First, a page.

I finally finished Whose Justice? Which Rationality? yesterday.
I think I now understand and accept MacIntyre's description of what a tradition is, why we need them, and how some people are unconsciously involved in traditions. I can place myself with a decent degree of specificity in an American Reformed tradition: the evangelical Presbyterian branch of the moderate Calvinist branch of the Augustinian branch of the Christian tradition. The moderate Calvinist branch is, I think, broad enough to be considered part of a tradition of enquiry. Even if it isn't fully expressed in culture-wide social arrangements, it partially orders the lives of a good number of people. And I think MacIntyre has convinced me that there is no transcendent point of rationality as such from which we could fully evaluate different traditions, so I have to keep working in the place where I find myself.
But it's starting to seem that MacIntyre is a bit imprecise in his use of “liberal” and “modern.” He'll critique a specifically modern intellectual project, but he hasn't convinced me that our modern society is organized in such a way that it depends on that project. In other words, he leaves the door open for someone who can describe democratic liberalism as a tradition with reference to the complexities of the interaction between society and intellectual endeavor in the United States. So I'm convinced that certain philosophical projects had to fail due to internal incoherency, but not that American liberalism, broadly construed, has to fail.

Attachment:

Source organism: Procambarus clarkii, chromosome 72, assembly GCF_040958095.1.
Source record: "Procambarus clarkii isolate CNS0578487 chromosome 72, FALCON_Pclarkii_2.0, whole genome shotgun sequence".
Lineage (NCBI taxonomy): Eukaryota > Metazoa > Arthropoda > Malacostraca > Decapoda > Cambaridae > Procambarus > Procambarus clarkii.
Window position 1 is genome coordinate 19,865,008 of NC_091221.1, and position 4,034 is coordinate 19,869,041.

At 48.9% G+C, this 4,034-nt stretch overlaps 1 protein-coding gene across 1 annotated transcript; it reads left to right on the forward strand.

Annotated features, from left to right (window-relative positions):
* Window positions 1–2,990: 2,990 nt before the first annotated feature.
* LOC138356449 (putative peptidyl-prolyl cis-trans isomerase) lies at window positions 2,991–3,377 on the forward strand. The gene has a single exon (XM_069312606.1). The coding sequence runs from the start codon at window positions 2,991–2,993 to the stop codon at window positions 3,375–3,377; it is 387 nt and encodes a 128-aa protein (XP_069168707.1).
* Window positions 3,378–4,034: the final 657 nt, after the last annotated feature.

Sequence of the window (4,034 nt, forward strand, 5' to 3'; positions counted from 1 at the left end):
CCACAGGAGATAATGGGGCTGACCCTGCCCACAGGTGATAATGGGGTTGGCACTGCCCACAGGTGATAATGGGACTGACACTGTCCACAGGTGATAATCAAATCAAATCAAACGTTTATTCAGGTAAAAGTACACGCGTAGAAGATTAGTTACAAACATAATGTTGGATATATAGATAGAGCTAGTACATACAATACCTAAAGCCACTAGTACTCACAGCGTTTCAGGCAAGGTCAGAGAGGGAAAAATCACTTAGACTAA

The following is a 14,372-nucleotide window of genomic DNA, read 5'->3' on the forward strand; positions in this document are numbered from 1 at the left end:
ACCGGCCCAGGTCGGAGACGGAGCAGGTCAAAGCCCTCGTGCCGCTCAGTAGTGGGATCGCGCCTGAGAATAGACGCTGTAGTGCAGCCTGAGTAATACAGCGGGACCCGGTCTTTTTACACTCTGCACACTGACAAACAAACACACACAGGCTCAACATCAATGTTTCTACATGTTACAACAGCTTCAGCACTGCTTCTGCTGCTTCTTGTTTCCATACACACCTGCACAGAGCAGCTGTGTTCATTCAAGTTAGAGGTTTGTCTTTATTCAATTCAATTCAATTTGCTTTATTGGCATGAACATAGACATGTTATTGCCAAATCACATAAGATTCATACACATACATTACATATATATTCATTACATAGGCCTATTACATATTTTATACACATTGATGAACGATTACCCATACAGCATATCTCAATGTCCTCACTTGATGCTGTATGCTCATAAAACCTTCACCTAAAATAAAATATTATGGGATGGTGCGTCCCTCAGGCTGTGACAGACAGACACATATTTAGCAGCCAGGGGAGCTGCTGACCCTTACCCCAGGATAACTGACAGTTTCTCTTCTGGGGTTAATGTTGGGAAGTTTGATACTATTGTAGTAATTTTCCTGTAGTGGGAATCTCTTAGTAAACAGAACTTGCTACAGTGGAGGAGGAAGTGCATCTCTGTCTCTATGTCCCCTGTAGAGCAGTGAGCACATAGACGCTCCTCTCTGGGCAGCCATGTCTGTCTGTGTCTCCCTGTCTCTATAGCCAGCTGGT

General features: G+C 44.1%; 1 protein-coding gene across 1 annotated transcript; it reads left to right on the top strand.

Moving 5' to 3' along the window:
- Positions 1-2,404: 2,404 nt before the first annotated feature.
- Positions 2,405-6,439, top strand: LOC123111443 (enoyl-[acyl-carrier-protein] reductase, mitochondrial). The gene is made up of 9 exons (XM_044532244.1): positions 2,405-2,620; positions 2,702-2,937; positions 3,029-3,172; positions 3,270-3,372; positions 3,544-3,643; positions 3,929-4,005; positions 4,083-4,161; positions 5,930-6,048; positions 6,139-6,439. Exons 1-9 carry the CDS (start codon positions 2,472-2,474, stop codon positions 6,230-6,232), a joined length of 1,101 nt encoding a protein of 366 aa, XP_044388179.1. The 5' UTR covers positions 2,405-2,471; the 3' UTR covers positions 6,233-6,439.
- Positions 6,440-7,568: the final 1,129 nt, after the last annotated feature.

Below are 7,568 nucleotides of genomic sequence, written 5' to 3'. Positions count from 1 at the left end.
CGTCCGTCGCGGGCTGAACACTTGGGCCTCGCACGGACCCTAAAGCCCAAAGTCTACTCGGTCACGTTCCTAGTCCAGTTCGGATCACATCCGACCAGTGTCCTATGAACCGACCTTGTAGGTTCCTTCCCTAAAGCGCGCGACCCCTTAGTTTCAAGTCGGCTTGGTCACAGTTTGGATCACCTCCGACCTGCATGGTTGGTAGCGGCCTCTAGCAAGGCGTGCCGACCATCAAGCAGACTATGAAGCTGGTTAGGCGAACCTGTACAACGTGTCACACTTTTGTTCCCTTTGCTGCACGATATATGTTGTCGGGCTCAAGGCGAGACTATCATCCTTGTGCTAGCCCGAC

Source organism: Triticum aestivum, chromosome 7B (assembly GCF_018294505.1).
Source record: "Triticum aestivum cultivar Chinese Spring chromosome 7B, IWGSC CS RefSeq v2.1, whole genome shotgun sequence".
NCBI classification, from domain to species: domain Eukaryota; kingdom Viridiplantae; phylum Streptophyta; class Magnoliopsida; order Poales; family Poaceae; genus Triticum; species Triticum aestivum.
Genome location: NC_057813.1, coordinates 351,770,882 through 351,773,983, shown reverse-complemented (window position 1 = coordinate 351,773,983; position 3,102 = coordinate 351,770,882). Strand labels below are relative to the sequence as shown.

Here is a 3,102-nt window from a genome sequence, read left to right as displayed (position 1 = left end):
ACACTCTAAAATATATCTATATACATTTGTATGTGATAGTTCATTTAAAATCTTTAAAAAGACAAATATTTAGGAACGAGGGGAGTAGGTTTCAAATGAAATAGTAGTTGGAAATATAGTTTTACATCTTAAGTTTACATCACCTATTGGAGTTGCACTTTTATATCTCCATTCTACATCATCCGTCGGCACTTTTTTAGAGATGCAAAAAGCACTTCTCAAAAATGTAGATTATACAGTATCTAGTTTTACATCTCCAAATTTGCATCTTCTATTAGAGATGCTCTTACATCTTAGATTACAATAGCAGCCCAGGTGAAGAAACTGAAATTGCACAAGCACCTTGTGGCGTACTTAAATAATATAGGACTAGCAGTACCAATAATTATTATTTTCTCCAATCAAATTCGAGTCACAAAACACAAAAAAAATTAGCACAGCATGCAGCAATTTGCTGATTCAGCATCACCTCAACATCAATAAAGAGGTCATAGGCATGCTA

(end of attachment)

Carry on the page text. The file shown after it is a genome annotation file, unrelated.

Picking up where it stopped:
From the final chapter, a good point for all students:
“ . . . someone who, not as yet having given their allegience to some coherent tradition of enquiry . . . is confronted by the claims of each of the traditions which we have considered as well as by those of other traditions. How is it rational to respond to them? The initial answer is: that will depend upon who you are and how you understand yourself. This is not the kind of answer which we have been educated to expect in philosophy, but that is because our education in and about philosophy has by and large presupposed what is not in fact true, that there are standards of rationality, adequate for the evaluation of rival answers to such questions, equally available, at least in principle, to all persons, whatever tradition they may happen to find themselves in and whether or not they inhabit any tradition.”
I'd be willing to try to write up a fuller review of the book, with more context, if anyone is confused about what I've said so far and wants to know more.